Recently, Japan amended the Child Welfare Act of 1947 to prohibit corporal punishment. While this prohibition does extend to athletics, the protection it offers child athletes is inadequate and irregularly enforced. Similarly, the 2013 Declaration on the Elimination of Violence in Sports and the 2019 government codes put forth by various leading sports organizations fails to specifically address child athlete abuse. Without clear legal implications for a failure to abide, these reforms carry little to no weight in ensuring the safety and welfare of child athletes.

“I was hit so many times I can’t count.” Photo Courtesy of Human Rights Watch.

Under international law, governments are obligated to protect children’s right to not only participate in athletics but to participate in a safe environment, free of both abuse and violence. This right is detailed in the Convention on the Rights of the Child, which Japan is a party to. With this, it is imperative for leading Japanese sports organizations, such as the Japan Sports Agency, the Japan Sport Association, and the Japanese Olympic Committee, to create clear and comprehensive reporting, investigation, and sanction protocols for child athlete abuse. Without the correction of these institutional failures, child athletes will remain vulnerable.

The Olympics are marketed as an idealistic and extraordinary meeting of the world’s most prominent and gifted athletes. To preserve this façade, numerous nations, from Japan to the United States, prioritize the quest for medals over athletes’ basic human rights. Meanwhile, these athletes, child and adult alike, still represent their countries with pride and dignity. But, at what cost?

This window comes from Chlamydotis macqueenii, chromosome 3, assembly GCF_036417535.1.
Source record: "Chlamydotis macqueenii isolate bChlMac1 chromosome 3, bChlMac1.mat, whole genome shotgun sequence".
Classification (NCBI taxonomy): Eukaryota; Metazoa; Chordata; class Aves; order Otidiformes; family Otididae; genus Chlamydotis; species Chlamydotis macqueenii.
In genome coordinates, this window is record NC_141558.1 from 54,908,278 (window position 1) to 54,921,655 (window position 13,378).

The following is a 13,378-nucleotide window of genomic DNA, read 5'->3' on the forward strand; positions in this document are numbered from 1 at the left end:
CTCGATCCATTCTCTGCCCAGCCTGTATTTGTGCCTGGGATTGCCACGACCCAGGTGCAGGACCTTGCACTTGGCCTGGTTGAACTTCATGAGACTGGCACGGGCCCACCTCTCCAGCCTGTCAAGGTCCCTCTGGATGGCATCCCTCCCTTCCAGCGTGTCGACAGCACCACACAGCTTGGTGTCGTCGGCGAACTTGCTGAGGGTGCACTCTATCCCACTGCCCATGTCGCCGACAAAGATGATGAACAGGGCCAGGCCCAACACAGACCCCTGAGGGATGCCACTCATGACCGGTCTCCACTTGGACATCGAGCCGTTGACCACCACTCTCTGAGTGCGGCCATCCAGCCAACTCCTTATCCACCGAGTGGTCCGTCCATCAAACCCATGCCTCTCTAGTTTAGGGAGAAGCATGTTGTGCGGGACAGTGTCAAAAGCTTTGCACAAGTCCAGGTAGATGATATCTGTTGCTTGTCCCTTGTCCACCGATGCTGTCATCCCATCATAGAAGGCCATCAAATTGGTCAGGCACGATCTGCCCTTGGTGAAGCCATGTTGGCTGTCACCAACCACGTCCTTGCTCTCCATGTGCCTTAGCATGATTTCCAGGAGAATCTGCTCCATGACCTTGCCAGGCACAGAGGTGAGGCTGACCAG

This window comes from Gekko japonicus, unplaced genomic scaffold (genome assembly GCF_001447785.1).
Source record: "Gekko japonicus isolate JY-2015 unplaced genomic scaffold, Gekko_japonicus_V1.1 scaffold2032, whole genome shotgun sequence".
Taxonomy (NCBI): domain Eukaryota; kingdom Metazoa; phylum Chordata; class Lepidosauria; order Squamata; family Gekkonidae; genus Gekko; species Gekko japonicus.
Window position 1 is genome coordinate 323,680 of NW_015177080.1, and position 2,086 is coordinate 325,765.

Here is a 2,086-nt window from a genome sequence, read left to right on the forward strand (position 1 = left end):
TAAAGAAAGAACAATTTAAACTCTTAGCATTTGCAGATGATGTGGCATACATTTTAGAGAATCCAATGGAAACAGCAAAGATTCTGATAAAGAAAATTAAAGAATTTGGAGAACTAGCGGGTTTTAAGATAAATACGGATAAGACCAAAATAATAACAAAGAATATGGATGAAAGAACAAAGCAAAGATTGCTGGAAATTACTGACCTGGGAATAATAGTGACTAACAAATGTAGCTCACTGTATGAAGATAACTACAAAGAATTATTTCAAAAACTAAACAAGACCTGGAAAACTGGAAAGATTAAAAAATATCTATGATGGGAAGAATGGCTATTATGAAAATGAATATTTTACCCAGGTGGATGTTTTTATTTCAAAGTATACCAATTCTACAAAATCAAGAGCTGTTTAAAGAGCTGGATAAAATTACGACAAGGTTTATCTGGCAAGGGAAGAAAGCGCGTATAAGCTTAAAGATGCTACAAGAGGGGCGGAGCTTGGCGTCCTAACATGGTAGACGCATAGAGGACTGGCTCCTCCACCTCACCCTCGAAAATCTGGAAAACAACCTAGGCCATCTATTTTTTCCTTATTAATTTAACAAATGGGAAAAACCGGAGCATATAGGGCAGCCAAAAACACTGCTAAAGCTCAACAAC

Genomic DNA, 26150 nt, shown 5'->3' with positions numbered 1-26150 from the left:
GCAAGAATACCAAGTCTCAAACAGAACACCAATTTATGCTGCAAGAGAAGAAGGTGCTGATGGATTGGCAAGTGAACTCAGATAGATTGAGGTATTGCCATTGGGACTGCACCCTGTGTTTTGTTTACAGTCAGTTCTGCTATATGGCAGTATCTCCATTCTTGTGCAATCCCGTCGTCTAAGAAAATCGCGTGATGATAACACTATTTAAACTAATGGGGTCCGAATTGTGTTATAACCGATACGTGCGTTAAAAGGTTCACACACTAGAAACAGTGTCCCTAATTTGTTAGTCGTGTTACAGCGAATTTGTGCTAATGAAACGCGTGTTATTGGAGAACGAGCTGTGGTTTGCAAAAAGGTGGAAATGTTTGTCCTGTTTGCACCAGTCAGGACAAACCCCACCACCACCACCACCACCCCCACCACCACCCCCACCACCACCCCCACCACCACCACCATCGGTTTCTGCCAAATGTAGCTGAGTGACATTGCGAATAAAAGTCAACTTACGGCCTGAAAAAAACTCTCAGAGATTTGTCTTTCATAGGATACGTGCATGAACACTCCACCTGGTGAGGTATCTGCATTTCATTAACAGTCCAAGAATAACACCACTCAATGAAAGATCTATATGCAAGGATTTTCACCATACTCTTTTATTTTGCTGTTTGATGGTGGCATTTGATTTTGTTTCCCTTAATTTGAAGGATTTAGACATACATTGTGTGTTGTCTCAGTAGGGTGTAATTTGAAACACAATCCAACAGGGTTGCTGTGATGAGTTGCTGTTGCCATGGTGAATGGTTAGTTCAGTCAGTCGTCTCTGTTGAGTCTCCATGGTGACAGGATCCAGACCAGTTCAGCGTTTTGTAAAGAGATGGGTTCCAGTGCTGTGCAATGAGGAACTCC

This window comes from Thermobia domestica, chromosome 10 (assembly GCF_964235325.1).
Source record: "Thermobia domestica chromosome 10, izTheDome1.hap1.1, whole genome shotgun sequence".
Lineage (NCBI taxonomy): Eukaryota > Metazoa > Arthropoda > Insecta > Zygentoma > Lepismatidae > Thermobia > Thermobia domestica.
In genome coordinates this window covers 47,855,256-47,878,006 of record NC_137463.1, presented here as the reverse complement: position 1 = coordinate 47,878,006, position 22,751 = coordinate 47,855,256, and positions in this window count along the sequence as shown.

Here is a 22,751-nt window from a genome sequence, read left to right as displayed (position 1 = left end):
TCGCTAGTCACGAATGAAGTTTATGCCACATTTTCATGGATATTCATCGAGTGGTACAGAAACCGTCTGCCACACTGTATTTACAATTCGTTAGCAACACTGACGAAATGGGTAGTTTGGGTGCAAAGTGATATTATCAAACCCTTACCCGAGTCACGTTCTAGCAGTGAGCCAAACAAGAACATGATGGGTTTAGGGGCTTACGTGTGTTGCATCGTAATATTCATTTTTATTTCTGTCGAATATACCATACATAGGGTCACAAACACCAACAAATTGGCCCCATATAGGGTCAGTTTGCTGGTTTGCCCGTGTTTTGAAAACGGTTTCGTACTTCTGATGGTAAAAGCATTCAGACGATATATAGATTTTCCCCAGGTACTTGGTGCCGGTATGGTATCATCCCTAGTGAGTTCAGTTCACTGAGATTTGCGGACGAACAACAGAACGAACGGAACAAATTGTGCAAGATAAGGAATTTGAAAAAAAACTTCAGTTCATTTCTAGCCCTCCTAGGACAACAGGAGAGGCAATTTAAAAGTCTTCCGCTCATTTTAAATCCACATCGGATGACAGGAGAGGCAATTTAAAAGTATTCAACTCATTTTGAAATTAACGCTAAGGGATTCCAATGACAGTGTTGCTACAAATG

In a matter of months, we will all sit down in front of our televisions to watch the Olympic and Paralympic Games in Tokyo. Here, the Japanese government has a unique opportunity to set the record straight and “serve as a model for how other countries should end child abuse in sports.” Japan should take the lead in demonstrating that child athletes’ health and well-being do not just simply matter, but that they are the priority.

Participation in athletics should be a root of joy, empowerment, and growth, not fear, abuse, and manipulation. While winning may be the ultimate goal, one day, these child athletes will move on from competition and the global spotlight. As you view the Olympics and Paralympics this summer, keep in mind that behind every uniform is a human being. A human being that should be offered all fundamental human rights both in and out of athletic competition. The abuse of child athletes is not exclusive to Japan and remains a pressing issue worldwide.

For further information, please see:

End Violence – Japan Prohibits all corporal punishment of children – 28 Feb. 2020

Human Rights Watch – Pressure Builds on Japan to Protect Child Athletes – 28 Jan. 2021

Human Rights Watch – I Was Hit So Many Times I Can’t Count: Abuse of Child Athletes in Japan – 20 July 2020

Merriam Webster Dictionary – Coach – 2 Apr. 2021


In a Historic Vote, Argentina Legalizes Abortion

By: Elizabeth Maugeri

Impunity Watch Staff Writer

BUENOS AIRES, Argentina In 2018, Amnesty International of Argentina (AIAR), Catholics for the Right to Decide (CDD), Center for Legal and Social Studies (CELS), and the Latin American Team for Justice and Gender (ELA) hosted a public hearing regarding reproductive rights laws in the country. This hearing, hosted alongside the IACHR, called upon the Argentine Congress to adopt a law legalizing abortion nationally.